Information from the National Library of Medicine

Choosing to participate in a study is an important personal decision. Talk with your doctor and family members or friends about deciding to join a study. To learn more about this study, you or your doctor may contact the study research staff using the contacts provided below. For general information, Learn About Clinical Studies.

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Ages Eligible for Study:   18 Years to 50 Years   (Adult)
Sexes Eligible for Study:   Female
Gender Based Eligibility:   Yes
Gender Eligibility Description:   Pregnant women
Accepts Healthy Volunteers:   No

Inclusion Criteria:

  • gestational age at enrollment less than 20 0/7 weeks,
  • singleton gestation,
  • iron deficiency anemia defined as maternal serum ferritin levels less than 15 micrograms/dL, and
  • planned delivery at Miami Valley Hospital.

Exclusion Criteria:

  • vitamin C use >150mg/day (typical prenatal vitamin contains 60mg Vitamin C),
  • diabetes (gestational, types 1,2); chronic medical disease;
  • known or discovered hemoglobinopathy (including heterozygous states);
  • known metabolic disease that may contribute to impaired iron absorption (including a history of bariatric surgery, renal disease and an inability to tolerate oral iron);
  • known fetal abnormalities;
  • participation in another interventional trial;
  • illicit drug or alcohol use

Information from the National Library of Medicine

To learn more about this study, you or your doctor may contact the study research staff using the contact information provided by the sponsor.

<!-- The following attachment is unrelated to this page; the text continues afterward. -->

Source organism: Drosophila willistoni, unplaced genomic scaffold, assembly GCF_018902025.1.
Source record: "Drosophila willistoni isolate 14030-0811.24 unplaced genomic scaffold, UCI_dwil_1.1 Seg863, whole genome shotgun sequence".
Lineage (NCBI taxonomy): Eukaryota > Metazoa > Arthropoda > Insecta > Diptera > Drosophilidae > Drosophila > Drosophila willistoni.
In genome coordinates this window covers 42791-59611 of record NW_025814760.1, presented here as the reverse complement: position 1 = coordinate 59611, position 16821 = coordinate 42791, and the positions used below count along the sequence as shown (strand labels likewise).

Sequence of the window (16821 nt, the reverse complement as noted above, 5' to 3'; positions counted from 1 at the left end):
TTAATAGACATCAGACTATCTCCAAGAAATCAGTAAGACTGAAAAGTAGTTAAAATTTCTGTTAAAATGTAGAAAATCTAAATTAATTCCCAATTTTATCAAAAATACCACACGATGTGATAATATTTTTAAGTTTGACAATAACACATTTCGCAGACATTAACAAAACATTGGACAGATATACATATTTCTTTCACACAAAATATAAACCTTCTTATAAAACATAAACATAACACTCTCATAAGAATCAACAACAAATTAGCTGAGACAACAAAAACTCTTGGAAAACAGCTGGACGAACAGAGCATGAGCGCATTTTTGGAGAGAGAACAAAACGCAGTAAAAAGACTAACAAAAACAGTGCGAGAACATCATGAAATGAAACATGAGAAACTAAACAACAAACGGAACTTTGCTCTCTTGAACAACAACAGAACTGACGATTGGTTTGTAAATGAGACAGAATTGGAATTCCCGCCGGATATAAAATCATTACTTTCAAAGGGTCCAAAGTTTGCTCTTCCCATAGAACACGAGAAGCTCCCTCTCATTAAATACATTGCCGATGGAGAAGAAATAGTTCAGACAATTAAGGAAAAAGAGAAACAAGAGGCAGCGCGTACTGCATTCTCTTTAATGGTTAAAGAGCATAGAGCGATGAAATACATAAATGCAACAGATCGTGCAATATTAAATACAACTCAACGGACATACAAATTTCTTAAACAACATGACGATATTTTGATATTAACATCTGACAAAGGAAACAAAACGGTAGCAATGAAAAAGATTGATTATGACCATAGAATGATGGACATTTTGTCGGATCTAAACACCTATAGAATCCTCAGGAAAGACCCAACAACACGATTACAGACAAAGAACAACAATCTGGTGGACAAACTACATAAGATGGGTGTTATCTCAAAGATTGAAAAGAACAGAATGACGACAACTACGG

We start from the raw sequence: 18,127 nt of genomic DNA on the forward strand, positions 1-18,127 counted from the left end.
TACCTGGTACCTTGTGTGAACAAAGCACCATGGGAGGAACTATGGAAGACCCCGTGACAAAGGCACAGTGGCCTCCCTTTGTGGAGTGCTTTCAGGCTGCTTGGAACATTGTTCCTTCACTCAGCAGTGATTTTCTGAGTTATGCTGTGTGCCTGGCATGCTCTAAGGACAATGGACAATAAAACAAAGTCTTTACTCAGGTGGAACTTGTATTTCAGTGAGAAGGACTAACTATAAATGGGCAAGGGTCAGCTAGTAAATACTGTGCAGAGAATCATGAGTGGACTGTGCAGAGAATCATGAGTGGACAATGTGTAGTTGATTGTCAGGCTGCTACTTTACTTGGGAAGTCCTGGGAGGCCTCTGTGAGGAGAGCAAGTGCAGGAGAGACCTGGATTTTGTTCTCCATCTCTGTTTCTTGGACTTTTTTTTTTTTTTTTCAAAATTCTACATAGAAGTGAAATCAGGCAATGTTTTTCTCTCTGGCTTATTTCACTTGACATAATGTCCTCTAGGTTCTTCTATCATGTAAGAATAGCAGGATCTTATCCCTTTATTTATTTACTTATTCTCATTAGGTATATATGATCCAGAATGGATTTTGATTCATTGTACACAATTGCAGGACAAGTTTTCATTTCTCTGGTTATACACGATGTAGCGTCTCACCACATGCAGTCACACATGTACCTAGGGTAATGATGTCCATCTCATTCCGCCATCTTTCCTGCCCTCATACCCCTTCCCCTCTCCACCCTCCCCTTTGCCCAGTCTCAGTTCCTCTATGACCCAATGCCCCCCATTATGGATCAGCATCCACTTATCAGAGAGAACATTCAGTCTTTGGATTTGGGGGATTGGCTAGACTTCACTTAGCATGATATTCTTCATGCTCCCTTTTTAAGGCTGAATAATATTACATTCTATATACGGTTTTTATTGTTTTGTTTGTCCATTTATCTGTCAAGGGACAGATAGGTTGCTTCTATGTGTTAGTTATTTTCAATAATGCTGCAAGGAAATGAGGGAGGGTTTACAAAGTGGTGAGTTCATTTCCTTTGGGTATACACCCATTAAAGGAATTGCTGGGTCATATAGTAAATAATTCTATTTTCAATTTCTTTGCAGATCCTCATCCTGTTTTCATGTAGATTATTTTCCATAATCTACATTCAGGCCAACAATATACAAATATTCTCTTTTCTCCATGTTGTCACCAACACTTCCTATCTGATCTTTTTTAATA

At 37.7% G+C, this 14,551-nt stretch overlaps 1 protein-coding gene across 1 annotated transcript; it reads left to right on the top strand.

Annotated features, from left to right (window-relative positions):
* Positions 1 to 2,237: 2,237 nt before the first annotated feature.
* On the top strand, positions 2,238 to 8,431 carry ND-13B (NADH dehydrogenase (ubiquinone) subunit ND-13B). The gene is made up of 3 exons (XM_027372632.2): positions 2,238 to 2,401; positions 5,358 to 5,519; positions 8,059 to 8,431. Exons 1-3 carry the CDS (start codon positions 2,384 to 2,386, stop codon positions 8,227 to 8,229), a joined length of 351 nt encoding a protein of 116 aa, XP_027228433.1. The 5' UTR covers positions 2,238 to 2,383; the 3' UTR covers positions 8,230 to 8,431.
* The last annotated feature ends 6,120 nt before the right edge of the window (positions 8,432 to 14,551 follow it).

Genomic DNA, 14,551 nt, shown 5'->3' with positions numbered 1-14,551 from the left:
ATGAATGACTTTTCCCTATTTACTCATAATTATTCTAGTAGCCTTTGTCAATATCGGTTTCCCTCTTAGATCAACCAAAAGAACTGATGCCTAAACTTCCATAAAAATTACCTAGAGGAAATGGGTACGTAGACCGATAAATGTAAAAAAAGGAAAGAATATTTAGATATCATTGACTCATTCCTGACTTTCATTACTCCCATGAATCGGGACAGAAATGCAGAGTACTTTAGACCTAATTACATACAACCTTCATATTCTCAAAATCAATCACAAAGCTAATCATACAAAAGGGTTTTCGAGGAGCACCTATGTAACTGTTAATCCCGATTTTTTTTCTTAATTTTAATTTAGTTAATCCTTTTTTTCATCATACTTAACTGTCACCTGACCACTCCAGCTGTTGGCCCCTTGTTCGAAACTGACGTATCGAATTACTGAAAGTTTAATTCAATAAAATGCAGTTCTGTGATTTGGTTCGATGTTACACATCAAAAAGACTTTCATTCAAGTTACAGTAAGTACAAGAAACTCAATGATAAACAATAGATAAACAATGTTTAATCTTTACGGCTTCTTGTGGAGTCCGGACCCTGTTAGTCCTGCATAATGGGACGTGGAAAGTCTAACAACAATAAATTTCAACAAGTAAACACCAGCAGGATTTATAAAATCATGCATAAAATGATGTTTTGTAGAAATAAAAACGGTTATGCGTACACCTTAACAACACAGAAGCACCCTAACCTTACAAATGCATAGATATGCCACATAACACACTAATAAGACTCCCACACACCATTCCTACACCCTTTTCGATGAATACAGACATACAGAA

Please refer to this study by its identifier (NCT number): NCT03564756

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Contact: David McKenna, MD 937-208-5696
Contact: Kaye Snow 937-208-2411

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United States, Ohio
Five Rivers Health Centers Recruiting
Dayton, Ohio, United States, 45409
Contact: David McKenna, MD    937-208-5696   
Contact: Kaye Snow    937-208-2411   
Principal Investigator: David McKenna, MD         
Sub-Investigator: Zoe Gauthier, DO         
Sub-Investigator: Keshia Torres-Shafer, MD         
Sponsors and Collaborators
Fetal Medicine Foundation
Wright State University
Five Rivers Health Centers

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Responsible Party: David S. McKenna, Principal Investigator, Fetal Medicine Foundation Identifier: NCT03564756    
Other Study ID Numbers: AAA-001
First Posted: June 21, 2018    Key Record Dates
Last Update Posted: August 9, 2019
Last Verified: August 2019
Individual Participant Data (IPD) Sharing Statement:
Plan to Share IPD: No
Plan Description: Data will be used by the study team to test the study hypothesis

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Studies a U.S. FDA-regulated Drug Product: No
Studies a U.S. FDA-regulated Device Product: No
Keywords provided by David S. McKenna, Fetal Medicine Foundation:
Vitamin C
Additional relevant MeSH terms:
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Hematologic Diseases
Ascorbic Acid
Growth Substances
Physiological Effects of Drugs
Molecular Mechanisms of Pharmacological Action
Protective Agents